The short answer is maybe. It is possible to overcome criminal charges and enter Canada, including Driving Under the Influence (“DUI”), Driving While Intoxicated (“DWI”) or related offenses. Foreign nationals with DUI, DWI or other criminal charges may be eligible to obtain a Temporary Resident Permit (“TRP”) or Criminal Rehabilitation.
What Makes you Inadmissible to Canada?
If you have committed a crime, in or outside of Canada, you may be considered criminally inadmissible and be prevented from entering Canada. You may be inadmissible even if you committed a minor crime, completed all of your sentencing requirements or, in some cases if the crime happened many, many years ago when you were a youth.
Foreign nationals can be inadmissible for other reasons as well, including posing a security threat or public health concerns. Your inadmissibility may also impact your family members’ ability to enter Canada.
For criminal inadmissibility, Canadian immigration officials will consider how your offense is classified under Canadian law. It does not matter how an offense is classified in your home country, or the country where a crime was committed. For example, in the US, there are misdemeanors and felonies. In Canada, there are no misdemeanors or felonies. Instead, we have summary, indictment and hybrid offenses. Summary offenses are less serious, indictable offenses are serious and hybrids are a bit of both. Hybrid offenses can be considered serious or less serious depending on surrounding factors.
A DUI in the US is generally considered a misdemeanor charge, which is less serious than a felony. In Canada, a DUI is a hybrid offense and can carry indictable sentencing depending on the circumstances.
Whether you are inadmissible depends on your conviction, the seriousness of the offense, the sentence you received and how much time has passed since you completed the sentence. Serious offenses can carry inadmissibility periods of up to 10 years.
Overcoming Criminal Inadmissibility
There are two strategies to overcome inadmissibility: obtain a Temporary Resident Permit or Criminal Rehabilitation.
A TRP will grant you temporary entry to Canada for a period of up to three years at a time. The length of stay allowed is normally restricted to the time you need. For example, if you need to enter Canada for a two-week business trip, you will likely get a TRP for two weeks and not for the full three years.
In order for an officer to issue a TRP, you need to provide strong supporting documents to demonstrate that you do not pose any threat or risk to Canada and that you have a compelling reason to enter Canada. Canadian border officers have a lot of discretion in issuing TRPs and it is therefore critical that a strong application is prepared.
A TRP is not a status document. It is important to note that if you need an Electronic Travel Authorization (“eTA”), a visitor visa, work permit, study permit or other status document related to your purpose for entering Canada, you still need to apply for that status document in addition to the TRP.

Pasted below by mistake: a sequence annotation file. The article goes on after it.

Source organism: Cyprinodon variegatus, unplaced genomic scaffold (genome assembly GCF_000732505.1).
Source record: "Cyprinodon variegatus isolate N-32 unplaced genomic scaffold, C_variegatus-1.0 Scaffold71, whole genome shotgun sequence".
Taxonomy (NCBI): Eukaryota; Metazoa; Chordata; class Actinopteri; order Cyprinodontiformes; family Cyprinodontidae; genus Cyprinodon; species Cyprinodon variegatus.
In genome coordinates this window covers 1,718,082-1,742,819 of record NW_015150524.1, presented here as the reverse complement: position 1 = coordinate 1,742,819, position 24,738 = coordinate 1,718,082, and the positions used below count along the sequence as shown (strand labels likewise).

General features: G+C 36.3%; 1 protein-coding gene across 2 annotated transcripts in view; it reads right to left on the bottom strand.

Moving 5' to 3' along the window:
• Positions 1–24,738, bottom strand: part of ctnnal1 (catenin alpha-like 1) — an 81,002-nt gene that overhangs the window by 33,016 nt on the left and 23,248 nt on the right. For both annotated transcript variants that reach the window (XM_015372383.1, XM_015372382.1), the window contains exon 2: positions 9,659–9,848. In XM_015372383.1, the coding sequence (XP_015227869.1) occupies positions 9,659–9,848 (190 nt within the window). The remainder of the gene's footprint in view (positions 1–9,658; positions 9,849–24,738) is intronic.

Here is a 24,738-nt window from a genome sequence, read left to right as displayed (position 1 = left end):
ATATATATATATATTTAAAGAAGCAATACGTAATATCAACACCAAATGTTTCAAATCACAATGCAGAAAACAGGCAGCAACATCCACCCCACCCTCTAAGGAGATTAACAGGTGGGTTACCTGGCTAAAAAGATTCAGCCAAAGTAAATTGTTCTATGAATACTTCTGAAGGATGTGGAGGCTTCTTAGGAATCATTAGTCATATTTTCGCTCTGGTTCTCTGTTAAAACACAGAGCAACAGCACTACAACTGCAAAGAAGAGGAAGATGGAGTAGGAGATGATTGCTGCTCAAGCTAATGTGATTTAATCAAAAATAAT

While a TRP is temporary, Criminal Rehabilitation will remove the grounds for your inadmissibility under certain circumstances. Unlike a TRP, there is no limit and you do not need to apply again. You will then be admissible to Canada. Of course, it should go without saying that, if you re-offend you will lose your rehabilitation status and will need to apply for a TRP or Criminal Rehabilitation again.
Determining if you are eligible for Criminal Rehabilitation is a bit complicated. You might be deemed rehabilitated if you completed all sentencing requirements at least 10 years ago and if the offense you committed is considered an indictable offense in Canada punishable by a maximum 10-year prison sentence. Even if you fall under this category, you should always bring documentation with you as evidence that you meet the requirements.
To be eligible to apply for Criminal Rehabilitation, you must wait at least five years after the offense was committed or five years after all sentencing requirements are complete.
Similar to a TRP application, you need to demonstrate that you are not a danger or threat to Canada and that you are living a stable and productive lifestyle. You will need to explain your reason for entering Canada, show your reformed character and proof of your current lifestyle including ties and establishment in your home country and attestations to your positive character. You will also need to provide all documentation related to your offense and sentencing.
The legal arguments in TRP and Criminal Rehabilitation applications are specific to each situation and can be complex, including an assessment of your crime and how it equates to the Canadian Criminal Code. If you have a criminal record, it is helpful to seek the advice of a legal representative to have an opinion on the strength of your case, understand which category applies to you and have the best success of preparing a persuasive application and gaining entry to Canada.
Permanent Residence and Criminal Inadmissibility
If you want to become a Canadian permanent resident and you have a criminal history, you need to overcome your criminality by deemed rehabilitation before you, and any accompanying family members will be granted permanent resident status. Criminal rehabilitation applications can be included with a permanent resident application and should be prepared carefully to ensure the overall permanent residence application is not jeopardized or significantly delayed.